It takes time to learn about digital tools, which bits are needed and which aren’t, and what they tell you about your club’s current and future revenues. It also costs valuable resources to bring in experts. And even then, things change regularly – just when you’ve got to grips with a Facebook algorithm or a Google Analytics dashboard it’s updated.
It’s not an easy task to keep these various systems working in automated harmony to keep moving members along their customer journey, but it IS crucial. For every operator, establishing this funnel with the relevant IT data is something that MUST be done.
Although it is very difficult to establish the accurate ‘funnel’ – precisely because each business is different and needs their own KPIs / metrics – it should not be ignored because its crucial to successful marketing and ultimately a successful business.
Finally, there is almost too much data available, and knowing which is worth plugging into your customer journey KPI’s and which is peripheral takes experience and, often, some trial and error.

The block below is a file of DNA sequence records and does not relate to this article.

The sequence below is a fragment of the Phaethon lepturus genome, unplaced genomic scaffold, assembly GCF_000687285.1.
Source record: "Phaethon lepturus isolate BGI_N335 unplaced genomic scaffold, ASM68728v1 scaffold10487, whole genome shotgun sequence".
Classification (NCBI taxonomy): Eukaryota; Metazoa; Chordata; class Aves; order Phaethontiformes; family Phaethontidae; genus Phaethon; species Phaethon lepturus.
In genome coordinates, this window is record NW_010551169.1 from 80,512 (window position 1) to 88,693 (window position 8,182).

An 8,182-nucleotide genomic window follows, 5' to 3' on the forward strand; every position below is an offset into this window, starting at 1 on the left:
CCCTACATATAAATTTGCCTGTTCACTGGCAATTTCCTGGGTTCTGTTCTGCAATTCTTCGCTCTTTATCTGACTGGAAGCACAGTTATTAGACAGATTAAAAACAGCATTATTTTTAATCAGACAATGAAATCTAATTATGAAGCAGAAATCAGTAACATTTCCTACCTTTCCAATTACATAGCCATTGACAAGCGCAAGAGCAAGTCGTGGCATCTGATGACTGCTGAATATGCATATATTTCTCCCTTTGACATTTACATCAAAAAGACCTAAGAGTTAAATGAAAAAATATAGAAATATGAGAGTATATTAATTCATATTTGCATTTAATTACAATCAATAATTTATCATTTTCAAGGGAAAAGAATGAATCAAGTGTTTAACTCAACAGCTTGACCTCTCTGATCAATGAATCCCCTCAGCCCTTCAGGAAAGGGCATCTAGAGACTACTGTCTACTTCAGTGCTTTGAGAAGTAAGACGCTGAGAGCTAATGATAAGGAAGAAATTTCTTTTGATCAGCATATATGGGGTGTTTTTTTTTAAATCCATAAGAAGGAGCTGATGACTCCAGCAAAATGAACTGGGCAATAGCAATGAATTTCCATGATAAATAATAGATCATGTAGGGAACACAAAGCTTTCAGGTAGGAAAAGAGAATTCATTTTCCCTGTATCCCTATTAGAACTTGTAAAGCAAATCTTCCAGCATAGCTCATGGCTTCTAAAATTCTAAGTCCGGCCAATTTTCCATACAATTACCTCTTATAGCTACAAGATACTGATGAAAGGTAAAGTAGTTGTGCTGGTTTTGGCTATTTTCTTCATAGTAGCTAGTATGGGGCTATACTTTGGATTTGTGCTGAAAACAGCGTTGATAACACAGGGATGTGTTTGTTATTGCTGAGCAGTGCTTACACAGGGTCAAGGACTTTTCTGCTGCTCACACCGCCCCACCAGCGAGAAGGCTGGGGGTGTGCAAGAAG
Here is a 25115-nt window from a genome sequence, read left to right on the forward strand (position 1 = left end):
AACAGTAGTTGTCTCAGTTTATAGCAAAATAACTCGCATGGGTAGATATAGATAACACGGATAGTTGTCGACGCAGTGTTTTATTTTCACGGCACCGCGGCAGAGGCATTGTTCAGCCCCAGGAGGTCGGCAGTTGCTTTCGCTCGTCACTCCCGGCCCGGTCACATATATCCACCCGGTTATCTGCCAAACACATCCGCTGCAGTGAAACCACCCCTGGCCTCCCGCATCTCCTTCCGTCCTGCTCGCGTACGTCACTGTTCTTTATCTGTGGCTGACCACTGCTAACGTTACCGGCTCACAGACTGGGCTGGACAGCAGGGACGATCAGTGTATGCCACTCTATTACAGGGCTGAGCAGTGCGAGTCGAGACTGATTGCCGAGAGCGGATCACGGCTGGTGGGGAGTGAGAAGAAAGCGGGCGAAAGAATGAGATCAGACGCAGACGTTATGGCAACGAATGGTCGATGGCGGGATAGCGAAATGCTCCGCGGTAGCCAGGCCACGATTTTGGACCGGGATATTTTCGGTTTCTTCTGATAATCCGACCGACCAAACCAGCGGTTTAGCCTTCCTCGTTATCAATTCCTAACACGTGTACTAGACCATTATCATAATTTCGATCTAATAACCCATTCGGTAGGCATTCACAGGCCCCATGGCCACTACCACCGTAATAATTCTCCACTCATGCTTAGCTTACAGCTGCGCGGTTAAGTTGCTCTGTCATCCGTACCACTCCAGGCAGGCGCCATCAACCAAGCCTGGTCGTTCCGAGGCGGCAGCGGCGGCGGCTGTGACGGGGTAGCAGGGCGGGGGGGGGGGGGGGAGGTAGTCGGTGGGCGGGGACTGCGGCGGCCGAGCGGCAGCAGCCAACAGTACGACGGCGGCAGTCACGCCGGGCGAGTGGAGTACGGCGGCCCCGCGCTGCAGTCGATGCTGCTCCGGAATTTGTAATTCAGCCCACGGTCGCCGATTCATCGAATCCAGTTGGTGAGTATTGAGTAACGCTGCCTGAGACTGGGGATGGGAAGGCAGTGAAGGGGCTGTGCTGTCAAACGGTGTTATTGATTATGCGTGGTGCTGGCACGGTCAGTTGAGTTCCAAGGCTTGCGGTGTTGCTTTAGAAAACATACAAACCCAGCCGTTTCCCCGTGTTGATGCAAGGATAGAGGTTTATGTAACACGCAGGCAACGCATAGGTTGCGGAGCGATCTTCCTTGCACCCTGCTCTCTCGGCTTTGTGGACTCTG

I always recommend keeping things simple, aiming for no more than six KPI’s – anymore and it becomes unwieldy and difficult to manage, hard for staff to understand what is important, and almost impossible for management to make decisions based on customer behaviours.
The framework for understanding and scrutinising data and the over-arching strategy with which to test ideas and make decisions MUST be clear.
Can you share an example of good practice?
I worked with a boutique yoga studio client where we measured, on a monthly basis, the following KPI’s:
1. Introductory offer purchases (20 days at £35) per month
2. Total mats sold per month (i.e. number of class spaces sold)
3. No of visits per customer, per month
4. Conversion of intro offer to membership per month (%)
5. Length of membership (months)
6. Lifetime value (LTV)
This information was enough to inform discussion around marketing strategy, set business targets, tweak pricing and, over time, inform the type and frequency of communications to prospects, members and lapsed customers (all via email and push notifications).
Please note… the discussion amongst people who understood the business was crucial! Why? Because decisions on pricing, for example moving to £35 for 20 days as an Intro Offer as opposed to £10 for 10 days, or decisions on how and when to retarget lapsed customers, or whether to to ‘personalise’ the CRM so that a ‘yoga advisor’ makes a call on day 17 of their Intro Offer (rather than an auto email) can all have a HUGE effect on sales. But no one person can make these decisions.